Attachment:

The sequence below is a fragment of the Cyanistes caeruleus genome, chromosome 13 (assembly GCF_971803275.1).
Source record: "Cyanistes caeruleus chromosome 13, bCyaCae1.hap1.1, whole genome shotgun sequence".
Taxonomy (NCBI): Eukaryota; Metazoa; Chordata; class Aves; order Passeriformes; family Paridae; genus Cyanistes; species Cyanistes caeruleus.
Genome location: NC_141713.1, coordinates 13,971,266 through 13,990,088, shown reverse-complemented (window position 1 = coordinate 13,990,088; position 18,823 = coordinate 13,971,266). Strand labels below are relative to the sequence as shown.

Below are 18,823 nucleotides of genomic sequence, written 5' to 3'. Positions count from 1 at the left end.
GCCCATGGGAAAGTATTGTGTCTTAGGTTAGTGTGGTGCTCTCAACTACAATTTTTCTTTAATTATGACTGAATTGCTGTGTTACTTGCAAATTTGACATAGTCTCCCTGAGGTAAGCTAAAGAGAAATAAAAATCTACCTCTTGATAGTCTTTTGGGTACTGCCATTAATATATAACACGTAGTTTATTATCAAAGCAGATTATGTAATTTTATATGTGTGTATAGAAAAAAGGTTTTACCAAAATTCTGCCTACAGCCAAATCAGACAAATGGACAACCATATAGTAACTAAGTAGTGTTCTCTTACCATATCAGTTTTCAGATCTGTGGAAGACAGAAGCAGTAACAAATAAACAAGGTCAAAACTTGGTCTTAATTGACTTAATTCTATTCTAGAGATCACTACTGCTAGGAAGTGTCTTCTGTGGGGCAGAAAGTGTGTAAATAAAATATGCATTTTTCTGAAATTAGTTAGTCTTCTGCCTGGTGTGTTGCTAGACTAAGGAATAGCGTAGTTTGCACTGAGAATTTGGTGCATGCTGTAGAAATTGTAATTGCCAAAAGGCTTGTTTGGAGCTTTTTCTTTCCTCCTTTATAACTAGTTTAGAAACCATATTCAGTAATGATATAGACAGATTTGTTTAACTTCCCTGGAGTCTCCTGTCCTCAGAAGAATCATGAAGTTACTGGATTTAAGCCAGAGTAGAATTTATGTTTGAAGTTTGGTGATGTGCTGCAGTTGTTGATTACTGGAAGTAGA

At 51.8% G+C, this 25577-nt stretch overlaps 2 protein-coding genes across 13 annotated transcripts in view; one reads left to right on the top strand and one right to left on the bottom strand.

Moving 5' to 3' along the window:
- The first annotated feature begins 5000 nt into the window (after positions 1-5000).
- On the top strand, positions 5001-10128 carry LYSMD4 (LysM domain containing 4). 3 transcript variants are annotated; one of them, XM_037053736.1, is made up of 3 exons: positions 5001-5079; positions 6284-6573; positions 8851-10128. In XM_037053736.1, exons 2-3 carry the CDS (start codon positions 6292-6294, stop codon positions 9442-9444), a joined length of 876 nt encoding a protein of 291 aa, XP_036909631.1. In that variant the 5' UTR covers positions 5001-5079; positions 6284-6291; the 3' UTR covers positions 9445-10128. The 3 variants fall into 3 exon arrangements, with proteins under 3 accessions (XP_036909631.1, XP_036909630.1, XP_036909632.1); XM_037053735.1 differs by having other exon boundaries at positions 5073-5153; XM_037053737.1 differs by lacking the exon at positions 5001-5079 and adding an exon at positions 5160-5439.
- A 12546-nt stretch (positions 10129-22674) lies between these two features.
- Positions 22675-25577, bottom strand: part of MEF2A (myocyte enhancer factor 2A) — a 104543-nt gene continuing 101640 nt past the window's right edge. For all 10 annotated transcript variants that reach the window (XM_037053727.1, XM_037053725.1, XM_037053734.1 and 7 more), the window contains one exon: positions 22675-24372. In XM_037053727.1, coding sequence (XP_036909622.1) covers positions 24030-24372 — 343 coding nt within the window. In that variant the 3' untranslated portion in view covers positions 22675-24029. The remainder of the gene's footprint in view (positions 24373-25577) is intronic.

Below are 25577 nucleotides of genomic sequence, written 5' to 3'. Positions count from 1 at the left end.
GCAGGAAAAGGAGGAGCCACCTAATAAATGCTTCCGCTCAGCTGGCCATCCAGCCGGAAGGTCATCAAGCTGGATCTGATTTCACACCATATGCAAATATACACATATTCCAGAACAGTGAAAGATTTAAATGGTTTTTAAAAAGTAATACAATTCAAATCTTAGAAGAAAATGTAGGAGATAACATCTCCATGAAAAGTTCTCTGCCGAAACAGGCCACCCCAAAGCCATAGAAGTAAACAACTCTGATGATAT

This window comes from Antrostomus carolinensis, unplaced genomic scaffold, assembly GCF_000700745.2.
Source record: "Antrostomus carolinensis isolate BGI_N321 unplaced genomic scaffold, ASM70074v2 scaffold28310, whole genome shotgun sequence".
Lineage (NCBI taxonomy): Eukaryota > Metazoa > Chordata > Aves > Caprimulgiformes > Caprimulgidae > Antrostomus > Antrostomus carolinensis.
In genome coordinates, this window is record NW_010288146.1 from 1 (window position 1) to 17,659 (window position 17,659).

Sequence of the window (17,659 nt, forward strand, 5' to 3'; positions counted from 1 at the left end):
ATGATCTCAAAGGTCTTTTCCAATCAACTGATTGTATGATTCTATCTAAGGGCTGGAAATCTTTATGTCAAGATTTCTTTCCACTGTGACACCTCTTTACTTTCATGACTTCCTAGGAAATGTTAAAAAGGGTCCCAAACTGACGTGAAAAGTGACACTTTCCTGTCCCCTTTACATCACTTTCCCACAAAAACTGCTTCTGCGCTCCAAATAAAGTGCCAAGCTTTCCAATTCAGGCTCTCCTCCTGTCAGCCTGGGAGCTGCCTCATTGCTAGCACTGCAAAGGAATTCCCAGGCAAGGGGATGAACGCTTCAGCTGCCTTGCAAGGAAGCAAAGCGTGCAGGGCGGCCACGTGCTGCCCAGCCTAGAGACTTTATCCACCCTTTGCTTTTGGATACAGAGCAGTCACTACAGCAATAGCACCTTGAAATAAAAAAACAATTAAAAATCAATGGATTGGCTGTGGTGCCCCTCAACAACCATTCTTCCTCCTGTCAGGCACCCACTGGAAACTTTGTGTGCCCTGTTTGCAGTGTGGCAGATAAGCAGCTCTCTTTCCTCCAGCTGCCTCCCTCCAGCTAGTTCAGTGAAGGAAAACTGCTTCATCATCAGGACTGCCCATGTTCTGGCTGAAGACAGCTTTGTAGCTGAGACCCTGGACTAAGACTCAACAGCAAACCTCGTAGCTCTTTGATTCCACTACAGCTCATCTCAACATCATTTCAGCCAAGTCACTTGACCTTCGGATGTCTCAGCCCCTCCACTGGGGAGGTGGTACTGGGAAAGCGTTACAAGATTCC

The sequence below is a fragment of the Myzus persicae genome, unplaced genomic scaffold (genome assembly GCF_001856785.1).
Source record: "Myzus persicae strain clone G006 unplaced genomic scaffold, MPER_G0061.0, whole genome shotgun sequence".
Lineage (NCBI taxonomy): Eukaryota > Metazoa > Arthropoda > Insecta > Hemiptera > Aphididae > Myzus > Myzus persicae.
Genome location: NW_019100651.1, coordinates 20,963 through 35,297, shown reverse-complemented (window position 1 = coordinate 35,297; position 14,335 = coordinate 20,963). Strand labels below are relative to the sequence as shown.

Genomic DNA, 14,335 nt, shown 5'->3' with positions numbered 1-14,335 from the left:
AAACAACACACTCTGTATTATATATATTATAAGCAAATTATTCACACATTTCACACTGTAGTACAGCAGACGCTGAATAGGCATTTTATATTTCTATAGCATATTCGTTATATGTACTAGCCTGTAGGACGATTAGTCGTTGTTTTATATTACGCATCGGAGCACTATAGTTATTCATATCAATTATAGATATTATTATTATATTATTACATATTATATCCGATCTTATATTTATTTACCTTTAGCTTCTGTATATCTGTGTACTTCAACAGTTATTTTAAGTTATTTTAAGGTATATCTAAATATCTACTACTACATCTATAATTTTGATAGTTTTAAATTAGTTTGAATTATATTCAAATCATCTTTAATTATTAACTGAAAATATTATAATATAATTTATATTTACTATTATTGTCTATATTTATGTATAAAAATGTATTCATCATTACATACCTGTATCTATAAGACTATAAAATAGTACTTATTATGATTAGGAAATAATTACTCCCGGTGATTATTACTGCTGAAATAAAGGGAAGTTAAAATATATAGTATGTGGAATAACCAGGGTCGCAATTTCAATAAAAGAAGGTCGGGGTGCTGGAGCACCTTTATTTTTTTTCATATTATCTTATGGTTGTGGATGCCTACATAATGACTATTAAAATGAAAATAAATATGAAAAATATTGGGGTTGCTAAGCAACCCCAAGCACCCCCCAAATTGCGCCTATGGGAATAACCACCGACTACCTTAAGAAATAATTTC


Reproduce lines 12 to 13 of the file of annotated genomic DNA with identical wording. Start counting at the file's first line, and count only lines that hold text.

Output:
- Positions 22675-25577, bottom strand: part of MEF2A (myocyte enhancer factor 2A) — a 104543-nt gene continuing 101640 nt past the window's right edge. For all 10 annotated transcript variants that reach the window (XM_037053727.1, XM_037053725.1, XM_037053734.1 and 7 more), the window contains one exon: positions 22675-24372. In XM_037053727.1, coding sequence (XP_036909622.1) covers positions 24030-24372 — 343 coding nt within the window. In that variant the 3' untranslated portion in view covers positions 22675-24029. The remainder of the gene's footprint in view (positions 24373-25577) is intronic.

Below are 25577 nucleotides of genomic sequence, written 5' to 3'. Positions count from 1 at the left end.